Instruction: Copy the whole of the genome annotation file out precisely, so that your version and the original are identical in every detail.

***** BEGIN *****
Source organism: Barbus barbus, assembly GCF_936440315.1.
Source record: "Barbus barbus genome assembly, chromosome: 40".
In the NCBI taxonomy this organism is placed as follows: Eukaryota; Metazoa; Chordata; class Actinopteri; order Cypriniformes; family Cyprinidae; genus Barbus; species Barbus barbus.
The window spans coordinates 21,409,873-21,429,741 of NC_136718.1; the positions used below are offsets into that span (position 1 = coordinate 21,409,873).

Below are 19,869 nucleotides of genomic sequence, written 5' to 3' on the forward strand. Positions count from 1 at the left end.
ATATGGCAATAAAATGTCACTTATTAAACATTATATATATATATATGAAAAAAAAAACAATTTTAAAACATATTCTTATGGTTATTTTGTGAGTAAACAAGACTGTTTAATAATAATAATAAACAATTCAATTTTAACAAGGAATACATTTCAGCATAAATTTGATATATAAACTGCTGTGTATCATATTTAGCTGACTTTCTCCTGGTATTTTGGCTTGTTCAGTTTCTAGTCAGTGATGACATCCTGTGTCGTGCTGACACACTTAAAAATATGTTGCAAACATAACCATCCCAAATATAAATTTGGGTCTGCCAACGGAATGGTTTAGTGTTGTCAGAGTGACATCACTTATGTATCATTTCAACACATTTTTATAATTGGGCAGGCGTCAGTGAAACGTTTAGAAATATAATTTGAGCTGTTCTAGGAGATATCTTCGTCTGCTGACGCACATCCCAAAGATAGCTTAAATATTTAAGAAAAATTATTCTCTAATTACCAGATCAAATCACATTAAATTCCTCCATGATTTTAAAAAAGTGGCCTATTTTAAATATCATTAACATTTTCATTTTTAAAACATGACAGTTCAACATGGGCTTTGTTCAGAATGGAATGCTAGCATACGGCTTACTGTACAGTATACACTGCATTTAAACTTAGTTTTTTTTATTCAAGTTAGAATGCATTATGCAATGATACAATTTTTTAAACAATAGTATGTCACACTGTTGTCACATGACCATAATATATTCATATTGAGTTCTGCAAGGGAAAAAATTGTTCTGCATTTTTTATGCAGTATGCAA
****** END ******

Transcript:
Source organism: Barbus barbus, assembly GCF_936440315.1.
Source record: "Barbus barbus genome assembly, chromosome: 40".
In the NCBI taxonomy this organism is placed as follows: Eukaryota; Metazoa; Chordata; class Actinopteri; order Cypriniformes; family Cyprinidae; genus Barbus; species Barbus barbus.
The window spans coordinates 21,409,873-21,429,741 of NC_136718.1; the positions used below are offsets into that span (position 1 = coordinate 21,409,873).

Below are 19,869 nucleotides of genomic sequence, written 5' to 3' on the forward strand. Positions count from 1 at the left end.
ATATGGCAATAAAATGTCACTTATTAAACATTATATATATATATATGAAAAAAAAAACAATTTTAAAACATATTCTTATGGTTATTTTGTGAGTAAACAAGACTGTTTAATAATAATAATAAACAATTCAATTTTAACAAGGAATACATTTCAGCATAAATTTGATATATAAACTGCTGTGTATCATATTTAGCTGACTTTCTCCTGGTATTTTGGCTTGTTCAGTTTCTAGTCAGTGATGACATCCTGTGTCGTGCTGACACACTTAAAAATATGTTGCAAACATAACCATCCCAAATATAAATTTGGGTCTGCCAACGGAATGGTTTAGTGTTGTCAGAGTGACATCACTTATGTATCATTTCAACACATTTTTATAATTGGGCAGGCGTCAGTGAAACGTTTAGAAATATAATTTGAGCTGTTCTAGGAGATATCTTCGTCTGCTGACGCACATCCCAAAGATAGCTTAAATATTTAAGAAAAATTATTCTCTAATTACCAGATCAAATCACATTAAATTCCTCCATGATTTTAAAAAAGTGGCCTATTTTAAATATCATTAACATTTTCATTTTTAAAACATGACAGTTCAACATGGGCTTTGTTCAGAATGGAATGCTAGCATACGGCTTACTGTACAGTATACACTGCATTTAAACTTAGTTTTTTTTATTCAAGTTAGAATGCATTATGCAATGATACAATTTTTTAAACAATAGTATGTCACACTGTTGTCACATGACCATAATATATTCATATTGAGTTCTGCAAGGGAAAAAATTGTTCTGCATTTTTTATGCAGTATGCAA